Isis and Osiris – Gods of Egypt

I caught the second and final performance of Isis and Osiris – Gods of Egypt presented by Voicebox:Opera in Concert yesterday.  It’s a new piece with a libretto by Sharon Singer and music by Peter-Anthony Togni.  It tells the story of mythical ancient Egypt under the rule of sibling consorts Isis and Osiris and there struggle with their brother Seth who embodies violence and chaos.  In the process Seth disposes of Osiris in fourteen pieces but Isis manages to gather up all save the phallus.  A golden replacement is made, Osiris is revived and the cosmic order restored.  It’s quite a promising premise but it never really comes off.


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Voicebox:Opera in Concert announces 2015/16 season

Isis and Osiris JPGVoicebox:Opera in Concert closed out their 2014/15 season yesterday afternoon with Charpentier’s Louise (review to come in Opera Canada).  Thay also announced their plans for next season.  There will be, again, three productions.  The first two will be single performances, on November 22nd 2015 and February 7th 2016 of Borodin’s Prince Igor (presumably heavily cut) and Salieri’s Falstaff.  The third will be the premiere of Peter Anthony Togni’s and Sharon Singer’s Isis and Osiris which will run from March 29th to April 3rd 2016.  All performances are at the Jane Mallett Theatre.  The first two works will presumably be performed in Voicebox’s “minimally staged” style.  No word yet on staging or musical accompaniment for Isis and Osiris.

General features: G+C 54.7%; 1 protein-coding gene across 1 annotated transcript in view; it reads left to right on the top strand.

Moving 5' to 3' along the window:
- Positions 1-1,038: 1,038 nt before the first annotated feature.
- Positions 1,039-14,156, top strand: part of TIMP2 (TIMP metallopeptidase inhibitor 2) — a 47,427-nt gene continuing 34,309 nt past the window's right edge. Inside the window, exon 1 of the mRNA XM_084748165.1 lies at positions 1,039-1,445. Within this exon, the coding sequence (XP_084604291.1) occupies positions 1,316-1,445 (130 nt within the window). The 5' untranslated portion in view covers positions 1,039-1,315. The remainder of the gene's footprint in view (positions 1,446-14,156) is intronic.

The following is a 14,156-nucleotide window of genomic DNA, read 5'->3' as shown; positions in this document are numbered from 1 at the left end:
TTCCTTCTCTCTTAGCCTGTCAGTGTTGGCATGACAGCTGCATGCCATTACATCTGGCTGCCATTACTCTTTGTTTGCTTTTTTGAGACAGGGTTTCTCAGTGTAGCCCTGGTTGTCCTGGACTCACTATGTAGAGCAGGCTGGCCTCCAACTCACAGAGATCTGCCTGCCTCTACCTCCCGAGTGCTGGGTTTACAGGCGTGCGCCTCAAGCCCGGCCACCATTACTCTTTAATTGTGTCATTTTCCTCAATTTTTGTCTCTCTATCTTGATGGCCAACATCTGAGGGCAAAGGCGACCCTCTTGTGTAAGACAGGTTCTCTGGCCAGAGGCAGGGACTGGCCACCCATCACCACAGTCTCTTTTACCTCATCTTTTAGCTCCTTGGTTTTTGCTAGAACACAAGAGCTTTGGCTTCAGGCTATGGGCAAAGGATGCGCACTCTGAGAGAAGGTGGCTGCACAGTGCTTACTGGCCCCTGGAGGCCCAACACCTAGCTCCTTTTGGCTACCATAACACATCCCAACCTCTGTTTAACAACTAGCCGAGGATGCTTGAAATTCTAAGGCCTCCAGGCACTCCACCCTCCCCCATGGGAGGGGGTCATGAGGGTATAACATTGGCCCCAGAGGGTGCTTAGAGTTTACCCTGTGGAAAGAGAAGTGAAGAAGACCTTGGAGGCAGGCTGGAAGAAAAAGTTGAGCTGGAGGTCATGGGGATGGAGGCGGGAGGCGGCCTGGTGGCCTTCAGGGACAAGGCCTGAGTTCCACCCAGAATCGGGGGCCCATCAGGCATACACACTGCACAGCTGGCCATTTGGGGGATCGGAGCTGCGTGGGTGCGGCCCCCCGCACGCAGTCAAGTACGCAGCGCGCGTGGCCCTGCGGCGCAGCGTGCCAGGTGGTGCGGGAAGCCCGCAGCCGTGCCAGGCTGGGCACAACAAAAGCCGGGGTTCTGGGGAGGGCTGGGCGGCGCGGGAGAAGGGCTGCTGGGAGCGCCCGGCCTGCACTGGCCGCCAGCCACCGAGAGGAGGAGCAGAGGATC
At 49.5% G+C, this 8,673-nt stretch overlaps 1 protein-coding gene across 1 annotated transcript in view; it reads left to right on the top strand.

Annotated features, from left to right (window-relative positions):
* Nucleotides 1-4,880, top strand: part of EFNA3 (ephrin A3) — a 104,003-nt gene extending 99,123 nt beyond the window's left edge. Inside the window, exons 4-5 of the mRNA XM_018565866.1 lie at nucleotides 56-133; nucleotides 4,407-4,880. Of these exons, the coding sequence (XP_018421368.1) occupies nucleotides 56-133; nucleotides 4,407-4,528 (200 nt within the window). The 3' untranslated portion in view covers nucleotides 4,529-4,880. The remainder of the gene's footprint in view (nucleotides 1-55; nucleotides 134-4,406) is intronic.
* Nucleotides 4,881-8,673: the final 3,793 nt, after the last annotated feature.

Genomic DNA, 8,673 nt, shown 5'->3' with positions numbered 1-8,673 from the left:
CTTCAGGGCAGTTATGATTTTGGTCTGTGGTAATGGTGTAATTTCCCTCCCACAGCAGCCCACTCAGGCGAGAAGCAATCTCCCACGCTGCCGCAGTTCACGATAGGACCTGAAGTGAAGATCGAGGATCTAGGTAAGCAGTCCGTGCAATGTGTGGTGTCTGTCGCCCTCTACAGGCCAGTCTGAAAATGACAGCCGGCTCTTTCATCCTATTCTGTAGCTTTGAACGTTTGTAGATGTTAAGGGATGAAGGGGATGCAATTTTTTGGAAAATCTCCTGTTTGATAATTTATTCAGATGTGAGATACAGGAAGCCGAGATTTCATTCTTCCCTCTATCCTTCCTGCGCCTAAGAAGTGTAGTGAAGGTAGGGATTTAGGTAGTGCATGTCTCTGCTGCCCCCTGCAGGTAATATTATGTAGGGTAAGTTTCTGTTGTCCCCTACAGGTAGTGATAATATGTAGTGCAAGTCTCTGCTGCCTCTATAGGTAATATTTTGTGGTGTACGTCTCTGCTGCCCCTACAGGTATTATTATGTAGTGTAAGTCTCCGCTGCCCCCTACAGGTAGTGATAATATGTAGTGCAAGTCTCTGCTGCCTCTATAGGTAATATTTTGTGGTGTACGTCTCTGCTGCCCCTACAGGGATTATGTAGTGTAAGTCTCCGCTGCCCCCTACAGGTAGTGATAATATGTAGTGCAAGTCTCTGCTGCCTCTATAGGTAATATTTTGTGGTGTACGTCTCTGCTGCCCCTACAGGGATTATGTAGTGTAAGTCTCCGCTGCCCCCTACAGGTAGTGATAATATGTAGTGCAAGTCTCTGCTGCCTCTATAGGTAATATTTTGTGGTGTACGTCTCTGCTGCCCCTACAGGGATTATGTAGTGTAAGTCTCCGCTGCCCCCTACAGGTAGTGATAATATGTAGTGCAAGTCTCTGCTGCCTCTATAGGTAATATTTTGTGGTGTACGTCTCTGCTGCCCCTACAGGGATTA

Voicebox: Opera in Concert 2014/15 season

Isis and OsirisAccording to Schmopera, the line up for 2014/15 for the Voicebox: Opera in Concert season at the Jane Mallett Theatre will be Manuel de Falla’s La Vida Breve, Weill’s Street Scene, Charpentier’s Louise and the premier of Isis and Osiris by composer Peter-Anthony Togni with a libretto by Sharon Singer, both Canadians.  The only one of these I’m at all familiar with is La Vida Breve, which is rather good (DVD review).  However there’s plenty of information on Isis and Osiris available here and here.  The latter link includes almost 18 minutes of music from the piece.

All in all, as one has come to expect from Voicebox, an interesting line up.  More details here as they become available.